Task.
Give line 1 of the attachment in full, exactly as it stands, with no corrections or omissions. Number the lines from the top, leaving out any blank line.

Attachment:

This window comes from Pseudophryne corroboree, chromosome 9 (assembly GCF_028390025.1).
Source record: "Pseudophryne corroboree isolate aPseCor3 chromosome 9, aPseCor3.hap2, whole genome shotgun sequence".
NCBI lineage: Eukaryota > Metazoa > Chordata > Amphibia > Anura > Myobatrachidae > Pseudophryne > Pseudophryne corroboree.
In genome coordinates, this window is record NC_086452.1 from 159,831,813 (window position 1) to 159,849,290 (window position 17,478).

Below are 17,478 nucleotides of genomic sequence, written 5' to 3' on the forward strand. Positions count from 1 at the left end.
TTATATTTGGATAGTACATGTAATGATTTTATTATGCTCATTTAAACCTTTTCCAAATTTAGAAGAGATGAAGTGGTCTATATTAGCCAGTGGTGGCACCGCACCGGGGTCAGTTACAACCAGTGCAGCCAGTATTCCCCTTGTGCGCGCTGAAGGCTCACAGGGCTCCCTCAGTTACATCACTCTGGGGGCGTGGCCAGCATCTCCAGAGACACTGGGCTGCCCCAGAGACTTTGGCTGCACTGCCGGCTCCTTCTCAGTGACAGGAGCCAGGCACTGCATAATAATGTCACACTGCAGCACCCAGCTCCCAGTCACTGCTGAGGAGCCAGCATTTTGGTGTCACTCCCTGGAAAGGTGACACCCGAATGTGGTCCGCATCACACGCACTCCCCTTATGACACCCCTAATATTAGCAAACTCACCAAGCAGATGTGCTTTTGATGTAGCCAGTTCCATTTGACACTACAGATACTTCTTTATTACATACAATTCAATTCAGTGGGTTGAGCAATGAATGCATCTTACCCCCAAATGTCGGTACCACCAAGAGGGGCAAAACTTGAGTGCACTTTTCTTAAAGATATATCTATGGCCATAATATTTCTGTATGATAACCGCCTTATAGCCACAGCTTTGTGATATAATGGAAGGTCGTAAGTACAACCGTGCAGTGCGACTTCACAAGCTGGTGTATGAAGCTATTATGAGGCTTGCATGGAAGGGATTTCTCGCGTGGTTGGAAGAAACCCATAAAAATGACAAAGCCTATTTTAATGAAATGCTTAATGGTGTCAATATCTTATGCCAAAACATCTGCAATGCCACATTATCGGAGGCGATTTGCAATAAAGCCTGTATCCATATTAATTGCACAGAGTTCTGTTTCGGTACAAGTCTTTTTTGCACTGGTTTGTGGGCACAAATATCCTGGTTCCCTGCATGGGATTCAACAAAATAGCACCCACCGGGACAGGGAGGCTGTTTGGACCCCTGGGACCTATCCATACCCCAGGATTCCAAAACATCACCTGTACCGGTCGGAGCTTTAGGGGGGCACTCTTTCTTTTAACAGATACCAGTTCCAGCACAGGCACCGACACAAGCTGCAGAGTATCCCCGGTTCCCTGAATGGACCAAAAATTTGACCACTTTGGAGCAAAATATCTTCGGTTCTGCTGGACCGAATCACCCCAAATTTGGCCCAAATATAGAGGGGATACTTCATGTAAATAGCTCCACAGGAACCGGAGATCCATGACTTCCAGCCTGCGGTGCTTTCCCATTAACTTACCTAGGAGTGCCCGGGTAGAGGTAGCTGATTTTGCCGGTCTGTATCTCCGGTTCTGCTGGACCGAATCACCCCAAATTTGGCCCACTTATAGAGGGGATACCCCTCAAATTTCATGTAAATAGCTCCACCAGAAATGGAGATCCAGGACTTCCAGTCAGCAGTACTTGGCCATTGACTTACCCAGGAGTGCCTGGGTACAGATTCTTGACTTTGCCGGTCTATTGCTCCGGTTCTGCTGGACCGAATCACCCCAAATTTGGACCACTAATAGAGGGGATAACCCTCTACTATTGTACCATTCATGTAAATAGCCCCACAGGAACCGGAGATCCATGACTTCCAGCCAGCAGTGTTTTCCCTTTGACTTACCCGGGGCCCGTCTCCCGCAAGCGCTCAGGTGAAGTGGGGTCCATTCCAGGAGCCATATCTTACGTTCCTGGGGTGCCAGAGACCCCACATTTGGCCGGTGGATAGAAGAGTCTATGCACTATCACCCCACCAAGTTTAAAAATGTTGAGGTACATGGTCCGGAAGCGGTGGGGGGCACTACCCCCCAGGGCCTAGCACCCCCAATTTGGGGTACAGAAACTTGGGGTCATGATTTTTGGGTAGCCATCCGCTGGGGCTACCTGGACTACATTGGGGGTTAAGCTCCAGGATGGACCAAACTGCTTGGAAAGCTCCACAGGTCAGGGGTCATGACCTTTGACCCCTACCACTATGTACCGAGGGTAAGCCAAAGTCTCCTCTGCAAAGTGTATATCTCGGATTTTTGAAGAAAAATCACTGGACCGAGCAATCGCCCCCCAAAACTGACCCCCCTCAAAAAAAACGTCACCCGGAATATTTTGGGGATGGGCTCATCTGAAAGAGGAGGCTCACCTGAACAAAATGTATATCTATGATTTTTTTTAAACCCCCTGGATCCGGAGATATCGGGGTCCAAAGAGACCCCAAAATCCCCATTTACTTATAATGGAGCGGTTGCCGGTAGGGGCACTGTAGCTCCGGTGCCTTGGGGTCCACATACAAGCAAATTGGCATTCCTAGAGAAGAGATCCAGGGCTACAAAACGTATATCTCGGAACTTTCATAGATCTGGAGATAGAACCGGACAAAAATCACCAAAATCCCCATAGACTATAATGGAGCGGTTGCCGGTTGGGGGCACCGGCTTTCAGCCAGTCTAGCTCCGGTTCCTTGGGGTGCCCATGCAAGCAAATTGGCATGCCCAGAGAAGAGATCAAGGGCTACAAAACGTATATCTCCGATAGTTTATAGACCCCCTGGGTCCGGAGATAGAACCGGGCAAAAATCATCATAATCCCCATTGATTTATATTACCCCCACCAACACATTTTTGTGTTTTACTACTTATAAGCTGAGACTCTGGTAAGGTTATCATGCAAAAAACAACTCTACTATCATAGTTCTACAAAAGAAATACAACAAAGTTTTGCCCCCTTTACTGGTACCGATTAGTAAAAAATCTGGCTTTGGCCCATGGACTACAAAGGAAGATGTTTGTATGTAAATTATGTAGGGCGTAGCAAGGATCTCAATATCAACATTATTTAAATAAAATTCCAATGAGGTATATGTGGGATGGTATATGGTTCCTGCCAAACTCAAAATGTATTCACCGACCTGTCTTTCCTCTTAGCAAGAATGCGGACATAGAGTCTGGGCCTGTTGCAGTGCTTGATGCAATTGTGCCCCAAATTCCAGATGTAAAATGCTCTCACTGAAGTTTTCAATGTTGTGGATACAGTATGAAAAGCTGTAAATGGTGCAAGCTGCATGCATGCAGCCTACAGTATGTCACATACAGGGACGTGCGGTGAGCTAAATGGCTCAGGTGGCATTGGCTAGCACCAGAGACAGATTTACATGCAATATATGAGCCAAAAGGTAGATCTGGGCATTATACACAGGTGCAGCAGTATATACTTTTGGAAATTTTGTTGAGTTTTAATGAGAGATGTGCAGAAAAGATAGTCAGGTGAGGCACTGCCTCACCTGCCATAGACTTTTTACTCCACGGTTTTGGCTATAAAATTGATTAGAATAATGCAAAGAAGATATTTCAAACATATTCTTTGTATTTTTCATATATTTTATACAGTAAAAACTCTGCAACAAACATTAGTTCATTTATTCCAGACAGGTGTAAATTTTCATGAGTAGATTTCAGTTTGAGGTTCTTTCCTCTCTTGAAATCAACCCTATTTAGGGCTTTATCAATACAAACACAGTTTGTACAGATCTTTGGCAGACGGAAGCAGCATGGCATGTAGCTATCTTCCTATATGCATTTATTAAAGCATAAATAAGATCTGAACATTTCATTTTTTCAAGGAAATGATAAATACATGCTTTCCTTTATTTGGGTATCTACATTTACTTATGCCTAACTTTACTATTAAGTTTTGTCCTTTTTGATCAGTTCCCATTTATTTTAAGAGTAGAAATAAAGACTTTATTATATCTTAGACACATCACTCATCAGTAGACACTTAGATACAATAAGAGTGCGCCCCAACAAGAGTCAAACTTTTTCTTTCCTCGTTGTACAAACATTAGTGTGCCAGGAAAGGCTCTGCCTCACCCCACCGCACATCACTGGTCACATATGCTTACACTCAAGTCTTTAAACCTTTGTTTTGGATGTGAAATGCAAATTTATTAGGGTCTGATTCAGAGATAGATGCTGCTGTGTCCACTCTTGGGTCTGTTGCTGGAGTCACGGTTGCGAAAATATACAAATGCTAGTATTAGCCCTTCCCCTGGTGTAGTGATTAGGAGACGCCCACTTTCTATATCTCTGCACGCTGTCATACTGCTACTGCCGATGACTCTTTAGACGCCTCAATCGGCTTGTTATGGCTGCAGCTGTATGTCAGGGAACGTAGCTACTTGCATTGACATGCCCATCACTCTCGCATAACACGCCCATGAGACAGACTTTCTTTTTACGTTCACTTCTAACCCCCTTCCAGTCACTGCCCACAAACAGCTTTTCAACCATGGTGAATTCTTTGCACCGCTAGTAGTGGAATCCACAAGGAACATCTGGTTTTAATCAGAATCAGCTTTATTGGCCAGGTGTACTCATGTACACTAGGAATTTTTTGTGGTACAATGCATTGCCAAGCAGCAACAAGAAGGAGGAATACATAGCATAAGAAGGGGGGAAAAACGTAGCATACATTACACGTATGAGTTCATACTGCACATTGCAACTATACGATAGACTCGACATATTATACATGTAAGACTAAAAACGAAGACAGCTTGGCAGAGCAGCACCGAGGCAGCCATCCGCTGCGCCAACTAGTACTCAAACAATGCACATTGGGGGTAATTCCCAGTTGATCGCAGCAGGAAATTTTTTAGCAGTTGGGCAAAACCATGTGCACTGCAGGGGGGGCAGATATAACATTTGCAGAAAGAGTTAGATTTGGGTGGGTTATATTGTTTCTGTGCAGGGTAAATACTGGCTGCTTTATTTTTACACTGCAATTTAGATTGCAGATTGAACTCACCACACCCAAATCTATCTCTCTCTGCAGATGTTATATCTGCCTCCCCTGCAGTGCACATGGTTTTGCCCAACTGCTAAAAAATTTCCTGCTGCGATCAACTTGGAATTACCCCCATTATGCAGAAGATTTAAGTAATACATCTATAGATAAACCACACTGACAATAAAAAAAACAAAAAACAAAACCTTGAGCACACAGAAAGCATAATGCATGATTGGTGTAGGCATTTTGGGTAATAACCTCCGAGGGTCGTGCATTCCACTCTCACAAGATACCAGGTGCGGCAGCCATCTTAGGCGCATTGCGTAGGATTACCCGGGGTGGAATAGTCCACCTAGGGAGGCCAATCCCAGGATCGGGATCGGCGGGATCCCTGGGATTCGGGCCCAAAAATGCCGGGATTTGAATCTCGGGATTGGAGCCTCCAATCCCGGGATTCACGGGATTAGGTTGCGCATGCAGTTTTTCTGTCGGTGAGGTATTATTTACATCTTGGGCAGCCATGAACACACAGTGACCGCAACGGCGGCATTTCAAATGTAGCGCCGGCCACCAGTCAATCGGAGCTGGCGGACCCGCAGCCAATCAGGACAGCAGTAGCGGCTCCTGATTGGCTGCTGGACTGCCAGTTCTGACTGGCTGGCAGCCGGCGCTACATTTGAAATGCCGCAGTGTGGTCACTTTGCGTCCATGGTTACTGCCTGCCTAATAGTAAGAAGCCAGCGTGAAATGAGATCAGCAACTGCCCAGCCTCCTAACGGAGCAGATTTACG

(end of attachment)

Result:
This window comes from Pseudophryne corroboree, chromosome 9 (assembly GCF_028390025.1).